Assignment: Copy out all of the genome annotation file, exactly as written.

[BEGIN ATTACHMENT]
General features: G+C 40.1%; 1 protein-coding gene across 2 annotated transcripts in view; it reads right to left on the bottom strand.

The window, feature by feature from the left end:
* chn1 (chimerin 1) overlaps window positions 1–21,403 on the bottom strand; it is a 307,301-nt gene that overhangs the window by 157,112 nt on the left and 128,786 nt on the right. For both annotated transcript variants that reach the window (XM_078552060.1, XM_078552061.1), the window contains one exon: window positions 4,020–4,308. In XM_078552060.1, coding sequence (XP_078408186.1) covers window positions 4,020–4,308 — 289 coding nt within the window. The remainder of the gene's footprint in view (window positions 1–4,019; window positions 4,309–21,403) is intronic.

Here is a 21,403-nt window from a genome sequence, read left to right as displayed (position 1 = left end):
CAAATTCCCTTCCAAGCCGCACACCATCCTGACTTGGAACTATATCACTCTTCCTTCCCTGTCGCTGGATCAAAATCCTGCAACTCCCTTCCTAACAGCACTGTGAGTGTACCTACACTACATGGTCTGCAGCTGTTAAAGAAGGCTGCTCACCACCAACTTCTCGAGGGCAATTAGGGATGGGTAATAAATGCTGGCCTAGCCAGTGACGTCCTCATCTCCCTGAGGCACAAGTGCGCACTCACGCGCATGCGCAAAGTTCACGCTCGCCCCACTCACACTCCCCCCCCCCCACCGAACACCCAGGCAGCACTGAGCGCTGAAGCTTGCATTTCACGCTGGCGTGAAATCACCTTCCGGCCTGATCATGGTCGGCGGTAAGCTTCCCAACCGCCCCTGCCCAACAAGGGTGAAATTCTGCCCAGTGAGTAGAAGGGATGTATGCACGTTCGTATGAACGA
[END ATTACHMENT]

General features: G+C 40.1%; 1 protein-coding gene across 2 annotated transcripts in view; it reads right to left on the bottom strand.

The window, feature by feature from the left end:
* chn1 (chimerin 1) overlaps window positions 1–21,403 on the bottom strand; it is a 307,301-nt gene that overhangs the window by 157,112 nt on the left and 128,786 nt on the right. For both annotated transcript variants that reach the window (XM_078552060.1, XM_078552061.1), the window contains one exon: window positions 4,020–4,308. In XM_078552060.1, coding sequence (XP_078408186.1) covers window positions 4,020–4,308 — 289 coding nt within the window. The remainder of the gene's footprint in view (window positions 1–4,019; window positions 4,309–21,403) is intronic.

Here is a 21,403-nt window from a genome sequence, read left to right as displayed (position 1 = left end):
CAAATTCCCTTCCAAGCCGCACACCATCCTGACTTGGAACTATATCACTCTTCCTTCCCTGTCGCTGGATCAAAATCCTGCAACTCCCTTCCTAACAGCACTGTGAGTGTACCTACACTACATGGTCTGCAGCTGTTAAAGAAGGCTGCTCACCACCAACTTCTCGAGGGCAATTAGGGATGGGTAATAAATGCTGGCCTAGCCAGTGACGTCCTCATCTCCCTGAGGCACAAGTGCGCACTCACGCGCATGCGCAAAGTTCACGCTCGCCCCACTCACACTCCCCCCCCCCCACCGAACACCCAGGCAGCACTGAGCGCTGAAGCTTGCATTTCACGCTGGCGTGAAATCACCTTCCGGCCTGATCATGGTCGGCGGTAAGCTTCCCAACCGCCCCTGCCCAACAAGGGTGAAATTCTGCCCAGTGAGTAGAAGGGATGTATGCACGTTCGTATGAACGA